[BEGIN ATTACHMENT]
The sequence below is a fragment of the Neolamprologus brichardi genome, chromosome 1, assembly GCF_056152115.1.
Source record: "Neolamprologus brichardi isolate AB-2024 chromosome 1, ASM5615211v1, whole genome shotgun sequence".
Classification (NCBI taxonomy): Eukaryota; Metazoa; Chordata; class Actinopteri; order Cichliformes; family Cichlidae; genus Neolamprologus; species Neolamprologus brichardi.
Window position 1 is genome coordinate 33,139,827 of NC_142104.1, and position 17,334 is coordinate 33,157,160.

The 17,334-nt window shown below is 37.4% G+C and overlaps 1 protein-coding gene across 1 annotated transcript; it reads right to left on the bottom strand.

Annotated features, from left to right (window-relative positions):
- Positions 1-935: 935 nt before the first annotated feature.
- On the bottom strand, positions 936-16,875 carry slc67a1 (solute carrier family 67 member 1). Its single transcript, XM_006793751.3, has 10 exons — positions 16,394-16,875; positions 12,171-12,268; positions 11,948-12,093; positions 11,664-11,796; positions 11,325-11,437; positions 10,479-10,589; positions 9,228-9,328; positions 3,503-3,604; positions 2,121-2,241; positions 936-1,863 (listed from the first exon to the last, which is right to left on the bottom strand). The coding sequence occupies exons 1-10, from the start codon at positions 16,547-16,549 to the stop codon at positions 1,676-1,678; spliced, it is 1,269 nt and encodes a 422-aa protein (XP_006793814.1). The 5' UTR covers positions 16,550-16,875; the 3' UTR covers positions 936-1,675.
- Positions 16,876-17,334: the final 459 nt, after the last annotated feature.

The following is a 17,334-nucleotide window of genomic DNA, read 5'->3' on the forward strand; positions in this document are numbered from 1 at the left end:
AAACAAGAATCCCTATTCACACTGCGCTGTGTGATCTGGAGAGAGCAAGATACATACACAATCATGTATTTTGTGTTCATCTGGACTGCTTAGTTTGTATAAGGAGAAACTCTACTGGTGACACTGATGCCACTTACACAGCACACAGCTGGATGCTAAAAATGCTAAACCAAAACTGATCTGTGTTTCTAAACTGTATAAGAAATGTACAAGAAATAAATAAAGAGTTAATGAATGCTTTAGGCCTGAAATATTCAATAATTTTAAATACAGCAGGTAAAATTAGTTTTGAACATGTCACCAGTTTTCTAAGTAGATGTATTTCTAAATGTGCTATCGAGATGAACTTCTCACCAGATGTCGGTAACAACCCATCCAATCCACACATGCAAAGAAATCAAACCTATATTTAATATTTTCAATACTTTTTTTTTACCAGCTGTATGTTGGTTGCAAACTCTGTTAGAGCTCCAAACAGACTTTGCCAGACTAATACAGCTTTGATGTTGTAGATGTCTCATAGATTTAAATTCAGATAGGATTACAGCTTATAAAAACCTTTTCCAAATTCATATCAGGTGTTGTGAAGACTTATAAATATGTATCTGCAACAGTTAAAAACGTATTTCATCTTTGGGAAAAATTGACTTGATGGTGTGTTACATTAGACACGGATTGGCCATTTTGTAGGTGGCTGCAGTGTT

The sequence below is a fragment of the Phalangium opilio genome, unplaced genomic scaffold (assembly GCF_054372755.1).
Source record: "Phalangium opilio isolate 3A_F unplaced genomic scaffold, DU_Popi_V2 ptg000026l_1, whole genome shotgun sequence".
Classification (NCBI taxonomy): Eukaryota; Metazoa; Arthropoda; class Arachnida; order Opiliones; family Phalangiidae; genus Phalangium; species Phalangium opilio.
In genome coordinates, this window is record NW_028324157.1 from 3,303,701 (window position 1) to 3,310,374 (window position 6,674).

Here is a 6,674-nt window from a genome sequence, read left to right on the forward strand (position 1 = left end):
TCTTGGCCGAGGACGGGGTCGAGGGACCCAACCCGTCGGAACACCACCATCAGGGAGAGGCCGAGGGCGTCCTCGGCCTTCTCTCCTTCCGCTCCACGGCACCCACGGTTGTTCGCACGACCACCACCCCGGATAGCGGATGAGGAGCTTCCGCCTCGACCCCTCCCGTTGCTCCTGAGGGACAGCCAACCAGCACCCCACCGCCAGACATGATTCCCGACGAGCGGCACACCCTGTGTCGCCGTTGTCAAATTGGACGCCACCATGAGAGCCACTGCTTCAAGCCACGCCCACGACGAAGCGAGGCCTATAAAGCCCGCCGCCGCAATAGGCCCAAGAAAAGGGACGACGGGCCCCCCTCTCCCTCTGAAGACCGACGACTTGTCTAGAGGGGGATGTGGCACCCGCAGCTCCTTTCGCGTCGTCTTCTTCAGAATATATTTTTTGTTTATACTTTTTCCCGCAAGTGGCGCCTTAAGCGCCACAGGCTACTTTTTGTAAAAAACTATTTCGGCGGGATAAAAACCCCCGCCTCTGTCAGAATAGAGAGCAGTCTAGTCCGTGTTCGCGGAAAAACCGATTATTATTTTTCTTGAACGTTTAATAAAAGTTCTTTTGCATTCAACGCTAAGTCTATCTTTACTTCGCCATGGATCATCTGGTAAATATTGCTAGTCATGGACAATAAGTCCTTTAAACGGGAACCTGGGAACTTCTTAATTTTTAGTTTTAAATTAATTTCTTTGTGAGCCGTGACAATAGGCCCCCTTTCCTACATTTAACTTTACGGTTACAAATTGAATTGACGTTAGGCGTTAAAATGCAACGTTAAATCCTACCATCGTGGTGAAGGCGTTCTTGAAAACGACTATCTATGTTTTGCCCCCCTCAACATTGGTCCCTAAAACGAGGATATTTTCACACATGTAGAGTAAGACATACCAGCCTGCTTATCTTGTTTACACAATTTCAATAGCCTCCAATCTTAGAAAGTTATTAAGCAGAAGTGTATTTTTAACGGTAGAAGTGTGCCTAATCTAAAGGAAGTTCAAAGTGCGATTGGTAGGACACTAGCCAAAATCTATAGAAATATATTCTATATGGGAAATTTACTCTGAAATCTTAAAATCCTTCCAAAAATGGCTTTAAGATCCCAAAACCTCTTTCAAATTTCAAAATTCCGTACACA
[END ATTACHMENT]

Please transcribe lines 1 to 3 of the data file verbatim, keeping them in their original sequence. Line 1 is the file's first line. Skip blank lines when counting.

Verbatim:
The sequence below is a fragment of the Neolamprologus brichardi genome, chromosome 1, assembly GCF_056152115.1.
Source record: "Neolamprologus brichardi isolate AB-2024 chromosome 1, ASM5615211v1, whole genome shotgun sequence".
Classification (NCBI taxonomy): Eukaryota; Metazoa; Chordata; class Actinopteri; order Cichliformes; family Cichlidae; genus Neolamprologus; species Neolamprologus brichardi.